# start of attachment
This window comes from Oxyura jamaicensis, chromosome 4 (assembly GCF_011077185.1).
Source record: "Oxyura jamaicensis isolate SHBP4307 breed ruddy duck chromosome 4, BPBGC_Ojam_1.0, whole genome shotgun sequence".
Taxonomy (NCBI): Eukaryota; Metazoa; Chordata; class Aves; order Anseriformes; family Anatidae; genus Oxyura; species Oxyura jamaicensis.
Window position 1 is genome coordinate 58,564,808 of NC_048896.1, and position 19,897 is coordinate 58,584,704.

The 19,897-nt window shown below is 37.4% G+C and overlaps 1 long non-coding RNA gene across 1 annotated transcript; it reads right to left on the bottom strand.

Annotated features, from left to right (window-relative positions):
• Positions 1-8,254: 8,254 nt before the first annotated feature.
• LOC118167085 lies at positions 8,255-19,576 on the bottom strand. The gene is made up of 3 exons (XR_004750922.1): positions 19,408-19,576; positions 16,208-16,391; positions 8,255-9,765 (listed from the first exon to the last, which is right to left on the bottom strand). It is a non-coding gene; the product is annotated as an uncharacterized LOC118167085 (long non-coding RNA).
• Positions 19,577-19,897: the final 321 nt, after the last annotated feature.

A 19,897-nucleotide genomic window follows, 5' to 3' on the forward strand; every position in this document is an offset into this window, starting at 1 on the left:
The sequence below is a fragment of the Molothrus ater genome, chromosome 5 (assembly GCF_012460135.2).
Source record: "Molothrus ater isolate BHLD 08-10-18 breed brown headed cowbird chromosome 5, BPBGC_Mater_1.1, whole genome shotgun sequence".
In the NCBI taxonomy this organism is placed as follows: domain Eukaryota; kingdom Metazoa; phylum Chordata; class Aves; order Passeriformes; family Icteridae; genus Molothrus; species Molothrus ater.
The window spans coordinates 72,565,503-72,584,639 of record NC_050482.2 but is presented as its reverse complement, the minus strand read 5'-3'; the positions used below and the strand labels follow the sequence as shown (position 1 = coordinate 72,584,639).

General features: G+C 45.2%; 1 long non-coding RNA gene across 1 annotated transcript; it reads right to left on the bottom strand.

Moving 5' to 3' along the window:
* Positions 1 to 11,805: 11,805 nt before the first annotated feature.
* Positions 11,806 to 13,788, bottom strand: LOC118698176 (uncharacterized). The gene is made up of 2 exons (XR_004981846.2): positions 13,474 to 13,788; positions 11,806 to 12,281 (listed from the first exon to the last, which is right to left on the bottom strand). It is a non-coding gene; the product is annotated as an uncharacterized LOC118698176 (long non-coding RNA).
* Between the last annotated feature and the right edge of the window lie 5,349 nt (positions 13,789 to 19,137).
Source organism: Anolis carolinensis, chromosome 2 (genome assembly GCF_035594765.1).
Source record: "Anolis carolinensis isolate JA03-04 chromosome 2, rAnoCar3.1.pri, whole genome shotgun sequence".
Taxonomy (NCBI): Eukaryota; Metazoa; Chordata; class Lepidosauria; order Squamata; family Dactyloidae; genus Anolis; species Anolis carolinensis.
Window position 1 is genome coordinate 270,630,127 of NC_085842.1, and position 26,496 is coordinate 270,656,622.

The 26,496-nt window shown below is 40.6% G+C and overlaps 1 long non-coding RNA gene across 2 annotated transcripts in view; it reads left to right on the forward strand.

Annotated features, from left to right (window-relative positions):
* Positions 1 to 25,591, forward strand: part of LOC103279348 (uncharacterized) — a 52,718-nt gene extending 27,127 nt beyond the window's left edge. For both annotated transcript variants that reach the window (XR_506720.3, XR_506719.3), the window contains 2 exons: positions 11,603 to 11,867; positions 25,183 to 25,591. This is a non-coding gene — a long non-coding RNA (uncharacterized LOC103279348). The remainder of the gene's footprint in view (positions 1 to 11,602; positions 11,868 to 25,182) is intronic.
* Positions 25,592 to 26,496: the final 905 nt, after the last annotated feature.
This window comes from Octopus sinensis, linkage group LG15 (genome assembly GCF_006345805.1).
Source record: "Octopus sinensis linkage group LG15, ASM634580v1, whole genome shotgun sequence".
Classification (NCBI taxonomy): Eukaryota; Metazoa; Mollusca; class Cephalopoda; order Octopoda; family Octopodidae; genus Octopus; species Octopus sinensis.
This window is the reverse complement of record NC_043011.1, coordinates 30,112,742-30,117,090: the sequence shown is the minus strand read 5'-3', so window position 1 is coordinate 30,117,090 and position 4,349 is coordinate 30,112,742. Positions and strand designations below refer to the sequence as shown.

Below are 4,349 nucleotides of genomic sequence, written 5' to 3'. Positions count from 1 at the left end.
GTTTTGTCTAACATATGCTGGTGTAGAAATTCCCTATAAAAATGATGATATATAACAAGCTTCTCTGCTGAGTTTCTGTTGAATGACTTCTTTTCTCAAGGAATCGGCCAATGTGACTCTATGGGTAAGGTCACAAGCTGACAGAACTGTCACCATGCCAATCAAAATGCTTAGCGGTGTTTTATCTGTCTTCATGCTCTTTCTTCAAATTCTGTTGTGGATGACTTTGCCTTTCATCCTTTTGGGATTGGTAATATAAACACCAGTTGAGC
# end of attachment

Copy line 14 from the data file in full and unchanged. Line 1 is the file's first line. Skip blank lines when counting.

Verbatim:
The window spans coordinates 72,565,503-72,584,639 of record NC_050482.2 but is presented as its reverse complement, the minus strand read 5'-3'; the positions used below and the strand labels follow the sequence as shown (position 1 = coordinate 72,584,639).